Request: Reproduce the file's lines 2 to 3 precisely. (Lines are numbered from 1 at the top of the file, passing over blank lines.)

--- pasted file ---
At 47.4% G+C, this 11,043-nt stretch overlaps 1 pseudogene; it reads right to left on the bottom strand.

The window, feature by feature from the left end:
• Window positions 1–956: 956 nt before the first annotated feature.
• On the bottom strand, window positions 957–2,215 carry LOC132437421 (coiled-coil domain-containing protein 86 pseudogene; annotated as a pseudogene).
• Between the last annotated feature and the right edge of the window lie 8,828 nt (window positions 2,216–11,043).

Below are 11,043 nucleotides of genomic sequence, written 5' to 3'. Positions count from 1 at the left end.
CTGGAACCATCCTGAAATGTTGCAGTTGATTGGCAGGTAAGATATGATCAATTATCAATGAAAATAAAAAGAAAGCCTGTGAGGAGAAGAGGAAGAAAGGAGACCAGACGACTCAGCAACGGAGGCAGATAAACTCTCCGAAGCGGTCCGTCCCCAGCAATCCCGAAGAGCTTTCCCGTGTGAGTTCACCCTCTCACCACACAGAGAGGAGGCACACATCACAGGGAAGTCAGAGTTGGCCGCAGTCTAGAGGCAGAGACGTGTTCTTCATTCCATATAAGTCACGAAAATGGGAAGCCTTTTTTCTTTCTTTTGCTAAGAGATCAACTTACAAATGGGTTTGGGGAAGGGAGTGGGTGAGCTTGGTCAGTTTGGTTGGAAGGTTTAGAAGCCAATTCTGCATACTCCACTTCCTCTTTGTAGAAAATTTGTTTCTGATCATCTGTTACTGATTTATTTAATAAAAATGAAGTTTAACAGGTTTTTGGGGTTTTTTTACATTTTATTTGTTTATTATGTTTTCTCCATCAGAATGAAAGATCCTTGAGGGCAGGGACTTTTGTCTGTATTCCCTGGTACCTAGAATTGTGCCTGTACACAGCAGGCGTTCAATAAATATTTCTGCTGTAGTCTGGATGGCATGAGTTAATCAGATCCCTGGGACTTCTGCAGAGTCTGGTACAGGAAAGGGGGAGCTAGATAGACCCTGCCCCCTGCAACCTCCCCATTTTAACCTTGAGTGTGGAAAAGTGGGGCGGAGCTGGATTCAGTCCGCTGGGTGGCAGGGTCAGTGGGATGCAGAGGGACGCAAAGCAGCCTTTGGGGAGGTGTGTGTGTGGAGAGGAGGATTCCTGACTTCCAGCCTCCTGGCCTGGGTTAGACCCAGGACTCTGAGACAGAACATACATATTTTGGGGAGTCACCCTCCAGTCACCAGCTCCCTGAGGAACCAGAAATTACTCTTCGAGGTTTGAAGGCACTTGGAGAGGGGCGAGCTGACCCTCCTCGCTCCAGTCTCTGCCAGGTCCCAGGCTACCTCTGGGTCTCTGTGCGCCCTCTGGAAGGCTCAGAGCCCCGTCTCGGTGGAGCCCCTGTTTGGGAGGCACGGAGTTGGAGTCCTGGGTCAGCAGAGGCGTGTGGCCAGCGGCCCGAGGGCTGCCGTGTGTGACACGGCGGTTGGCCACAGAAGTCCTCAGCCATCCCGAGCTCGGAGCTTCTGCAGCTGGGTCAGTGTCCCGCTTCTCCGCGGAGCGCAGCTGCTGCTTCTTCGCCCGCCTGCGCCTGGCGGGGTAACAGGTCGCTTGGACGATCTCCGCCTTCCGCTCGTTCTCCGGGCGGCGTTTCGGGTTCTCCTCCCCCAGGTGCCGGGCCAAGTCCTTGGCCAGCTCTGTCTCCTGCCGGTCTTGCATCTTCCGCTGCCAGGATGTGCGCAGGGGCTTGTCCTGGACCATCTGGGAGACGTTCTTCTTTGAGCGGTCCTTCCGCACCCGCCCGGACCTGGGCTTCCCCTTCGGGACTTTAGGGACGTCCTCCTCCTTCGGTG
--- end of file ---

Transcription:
The window, feature by feature from the left end:
• Window positions 1–956: 956 nt before the first annotated feature.